Your profile says south east Tn which I’m assuming means chattanooga. If so head down to rock creek outfitters. They have three stores but the one down by the river is the one with the boats. In Tennessee your choices will by limited to fat rec boats and entry type sea kayaks. Plastic will be your only choice. I’m sure they rent boats for you to try. I would suggest something in the 14 ft range. I think it helps you feel like your going fast enough and gives you enough room for over nights. If you have a small budget it is hard to find used but not impossible in the chattanooga area. I have seen some on Craigslist.
As far as groups. The ones I know about are mostly whitewater. I’m sure there is some locals down there in chattanooga who meet up. Chattanooga has a healthier paddler population then where I live. They will know at rock creek.
Also if you are comfortable in canoes why not look at a narrower solo canoes. You wont find any around here but you can find a ton on the internet. If I had looked that direction when I started I may have gone that way. They can give you more versatility for our varied water ways.
I live more toward knoxville but always love to paddle anywhere if you want to paddle when you get some gear just send me a message. Good luck. Write me if you have any other specific questions.
Stay away from Kayaks…they’re the evil spawn of Satan’s water demons…where as the canoe is the boat created by God and given unto man as the perfect holy watercraft. Stick with canoes, and get your kayak recommending friend an exorcism.
Joun a club
Kayak clubs have some great assets and the group knows stuff.
Be careful what you read and believe. Any fool can post on news groups, Hey I am here.
WWW.kayakers.nf.ca is the news group for our club but we are in Newfoundland Canada so your circumstances will likely be different.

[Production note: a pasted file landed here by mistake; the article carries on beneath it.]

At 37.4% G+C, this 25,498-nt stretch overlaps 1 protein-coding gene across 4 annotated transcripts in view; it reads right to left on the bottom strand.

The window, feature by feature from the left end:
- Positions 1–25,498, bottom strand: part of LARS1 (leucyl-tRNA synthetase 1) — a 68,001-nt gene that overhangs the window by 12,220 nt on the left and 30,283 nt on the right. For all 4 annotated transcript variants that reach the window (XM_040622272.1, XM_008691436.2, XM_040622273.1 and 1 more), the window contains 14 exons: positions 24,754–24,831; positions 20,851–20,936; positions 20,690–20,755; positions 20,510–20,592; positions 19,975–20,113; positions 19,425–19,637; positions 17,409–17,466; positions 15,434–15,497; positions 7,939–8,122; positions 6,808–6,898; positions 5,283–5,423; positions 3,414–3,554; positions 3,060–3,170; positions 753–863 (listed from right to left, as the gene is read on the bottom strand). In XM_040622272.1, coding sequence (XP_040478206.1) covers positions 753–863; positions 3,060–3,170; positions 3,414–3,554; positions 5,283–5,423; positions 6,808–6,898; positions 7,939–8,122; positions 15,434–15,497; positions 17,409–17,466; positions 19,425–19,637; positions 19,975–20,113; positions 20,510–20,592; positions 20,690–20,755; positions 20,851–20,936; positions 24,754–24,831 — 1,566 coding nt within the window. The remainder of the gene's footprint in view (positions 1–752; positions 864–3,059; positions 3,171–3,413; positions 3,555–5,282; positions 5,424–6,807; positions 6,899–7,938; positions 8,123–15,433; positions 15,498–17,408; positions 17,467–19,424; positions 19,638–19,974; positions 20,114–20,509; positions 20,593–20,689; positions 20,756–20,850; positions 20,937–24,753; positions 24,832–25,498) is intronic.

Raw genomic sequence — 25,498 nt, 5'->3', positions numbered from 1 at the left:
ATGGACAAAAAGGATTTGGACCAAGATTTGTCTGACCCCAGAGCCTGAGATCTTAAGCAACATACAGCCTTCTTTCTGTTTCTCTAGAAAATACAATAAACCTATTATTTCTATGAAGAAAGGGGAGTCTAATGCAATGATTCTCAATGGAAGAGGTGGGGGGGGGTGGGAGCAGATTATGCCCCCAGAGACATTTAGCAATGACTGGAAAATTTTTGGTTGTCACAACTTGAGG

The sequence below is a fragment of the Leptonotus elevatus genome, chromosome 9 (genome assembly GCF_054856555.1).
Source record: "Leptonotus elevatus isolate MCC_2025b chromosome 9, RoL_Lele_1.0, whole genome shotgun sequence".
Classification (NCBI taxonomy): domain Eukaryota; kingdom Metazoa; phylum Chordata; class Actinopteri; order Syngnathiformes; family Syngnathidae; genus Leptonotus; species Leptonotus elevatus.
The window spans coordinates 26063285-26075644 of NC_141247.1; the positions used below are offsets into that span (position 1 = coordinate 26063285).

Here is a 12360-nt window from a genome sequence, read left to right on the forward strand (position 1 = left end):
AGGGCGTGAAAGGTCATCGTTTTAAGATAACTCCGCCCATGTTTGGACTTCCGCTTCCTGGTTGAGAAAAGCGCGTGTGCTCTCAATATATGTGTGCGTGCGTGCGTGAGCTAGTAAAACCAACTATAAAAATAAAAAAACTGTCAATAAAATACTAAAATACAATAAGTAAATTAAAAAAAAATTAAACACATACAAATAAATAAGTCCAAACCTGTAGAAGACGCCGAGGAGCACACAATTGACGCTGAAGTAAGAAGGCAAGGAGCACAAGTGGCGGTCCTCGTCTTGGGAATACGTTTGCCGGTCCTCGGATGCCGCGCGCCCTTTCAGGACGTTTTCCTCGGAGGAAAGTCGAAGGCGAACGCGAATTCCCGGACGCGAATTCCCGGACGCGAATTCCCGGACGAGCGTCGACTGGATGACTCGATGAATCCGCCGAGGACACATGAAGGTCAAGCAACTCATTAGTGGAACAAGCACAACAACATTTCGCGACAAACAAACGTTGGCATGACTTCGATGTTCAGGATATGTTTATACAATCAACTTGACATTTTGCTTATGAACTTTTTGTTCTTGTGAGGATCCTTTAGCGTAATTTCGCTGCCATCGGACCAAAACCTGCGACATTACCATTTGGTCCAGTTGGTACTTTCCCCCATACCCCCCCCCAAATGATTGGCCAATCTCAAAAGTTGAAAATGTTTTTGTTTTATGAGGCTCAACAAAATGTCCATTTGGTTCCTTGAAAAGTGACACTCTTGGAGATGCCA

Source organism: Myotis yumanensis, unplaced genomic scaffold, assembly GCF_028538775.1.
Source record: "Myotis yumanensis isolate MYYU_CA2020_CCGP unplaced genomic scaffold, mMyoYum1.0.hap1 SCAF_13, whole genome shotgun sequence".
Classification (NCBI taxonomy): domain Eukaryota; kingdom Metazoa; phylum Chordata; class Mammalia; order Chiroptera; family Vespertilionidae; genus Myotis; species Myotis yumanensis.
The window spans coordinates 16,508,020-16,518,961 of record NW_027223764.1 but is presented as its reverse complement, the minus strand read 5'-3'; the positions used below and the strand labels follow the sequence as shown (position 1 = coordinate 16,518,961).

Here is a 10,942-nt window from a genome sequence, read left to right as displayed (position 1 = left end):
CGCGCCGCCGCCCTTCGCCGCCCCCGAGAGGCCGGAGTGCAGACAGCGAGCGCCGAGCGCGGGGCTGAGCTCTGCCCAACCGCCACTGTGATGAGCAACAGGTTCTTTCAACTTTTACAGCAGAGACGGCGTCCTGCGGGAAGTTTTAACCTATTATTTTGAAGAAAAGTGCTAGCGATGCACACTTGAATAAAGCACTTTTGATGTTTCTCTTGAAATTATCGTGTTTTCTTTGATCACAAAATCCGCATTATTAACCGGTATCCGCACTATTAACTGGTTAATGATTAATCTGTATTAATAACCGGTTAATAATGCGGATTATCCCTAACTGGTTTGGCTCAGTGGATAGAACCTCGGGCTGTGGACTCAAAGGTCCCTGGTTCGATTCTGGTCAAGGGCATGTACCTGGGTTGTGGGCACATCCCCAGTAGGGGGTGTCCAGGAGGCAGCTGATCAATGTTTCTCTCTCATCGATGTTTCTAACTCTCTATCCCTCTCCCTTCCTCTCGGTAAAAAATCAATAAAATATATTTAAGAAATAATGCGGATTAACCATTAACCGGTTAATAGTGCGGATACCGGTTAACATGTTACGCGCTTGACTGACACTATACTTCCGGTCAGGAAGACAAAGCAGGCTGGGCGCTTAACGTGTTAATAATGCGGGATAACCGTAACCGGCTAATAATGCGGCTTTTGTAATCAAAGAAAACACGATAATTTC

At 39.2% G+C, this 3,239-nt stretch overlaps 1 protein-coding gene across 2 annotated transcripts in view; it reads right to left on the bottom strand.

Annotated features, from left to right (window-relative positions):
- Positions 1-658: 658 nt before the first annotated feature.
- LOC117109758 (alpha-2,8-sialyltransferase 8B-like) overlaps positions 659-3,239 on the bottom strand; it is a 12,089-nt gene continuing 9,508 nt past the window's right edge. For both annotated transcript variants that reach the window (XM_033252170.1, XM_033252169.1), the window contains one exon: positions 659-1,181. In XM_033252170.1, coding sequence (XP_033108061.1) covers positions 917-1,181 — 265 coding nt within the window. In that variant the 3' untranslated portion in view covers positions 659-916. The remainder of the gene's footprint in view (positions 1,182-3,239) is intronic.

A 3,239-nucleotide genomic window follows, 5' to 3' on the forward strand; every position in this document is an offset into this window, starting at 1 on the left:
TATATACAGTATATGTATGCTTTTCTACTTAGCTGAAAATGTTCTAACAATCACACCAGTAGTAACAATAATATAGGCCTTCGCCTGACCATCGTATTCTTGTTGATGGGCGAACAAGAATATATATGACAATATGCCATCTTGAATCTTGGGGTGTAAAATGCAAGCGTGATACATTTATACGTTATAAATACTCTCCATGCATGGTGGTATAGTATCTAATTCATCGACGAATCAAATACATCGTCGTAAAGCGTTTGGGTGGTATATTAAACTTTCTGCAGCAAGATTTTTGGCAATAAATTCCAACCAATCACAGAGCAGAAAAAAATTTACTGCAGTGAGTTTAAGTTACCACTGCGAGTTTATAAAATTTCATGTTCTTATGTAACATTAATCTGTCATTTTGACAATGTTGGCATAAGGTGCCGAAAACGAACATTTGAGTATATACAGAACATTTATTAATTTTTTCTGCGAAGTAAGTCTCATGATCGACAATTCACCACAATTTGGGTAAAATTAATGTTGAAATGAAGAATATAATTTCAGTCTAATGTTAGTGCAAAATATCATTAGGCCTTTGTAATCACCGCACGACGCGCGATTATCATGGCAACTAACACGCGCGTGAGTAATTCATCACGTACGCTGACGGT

and if nothing else
it makes a better trash receptacle.
Or a better trash-talking receptacle.
Second Joining a club.
Try to find a local club or if not a real kayak club look for a meetup.com group that paddles in your area.
Take an ACA Intro to Kayaking Class…
Canoe strokes are entirely different than kayaking. Trust me from experience. I urge folks to take the ACA Intro class before even venturing out in a kayak. BEFORE you develop bad habits.
Then follow-up with more classes.
I started out not being able to swim, terrified of the water, and only canoe background.
Look at me now. Lots of instruction and practice and I surf long boats, like being in the ocean, leading trips, can’t get enough of being in the water and so much more to get better at and learn.
now from Charlotte, NC
but I would rather be from Charleston, SC
Dagger Alchemy(S) courtesty of Subaru of America.
Learning the ropes
Almost all stores that carry kayaks have an affiliation with people who teach and possibly clubs and more. Renting is a great idea and try some different boats. Coming from canoeing, you will really enjoy the speed and effortless way a double ended paddle works in a kayak. Generally kayaks are narrower and less stable than a canoe so learning some of the a basics like a wet exit and rescuing yourself are important.
I got into it before there were recreational kayaks and rented one. Then I was hooked and bought a plastic Hydra-sports sea runner. 16 ft.
Tennessee paddling clubs
Your profile says you are from southeastern TN but you said you live in Clarksville, which isn’t really in SE TN.
I would check out the major paddling clubs in central and eastern TN. While these all tended to originate as whitewater canoe and kayak clubs, they all have subgroups that are more into flatwater canoeing and kayaking, or even mountain biking and other outdoor activities.
They all have spring paddling schools which are coming up soon. It sounds as if you have some inclination to try out whitewater paddling. This would be a good way to do it in a relatively safe manner, and you may be able to borrow or rent a boat and equipment to take the class with. This would allow a good introduction to kayaking on moving water without spending a ton of money.
The major Tennessee clubs are Tennessee Scenic Rivers Association (TSRA) centered in the Nashville area, close to Clarksville: http://www.paddletsra.org/
Tennessee Valley Canoe Club centered around the Chattanooga area: http://www.tvccpaddler.com/TVCC_Home.html
and Chota centered around the Knoxville area: http://www.paddlechota.org/
Check out the links for the spring paddling schools. The clubs all tend to have their spring classes on the Hiwassee River in Polk County, TN at the little town of Reliance. They have classes geared for complete beginners.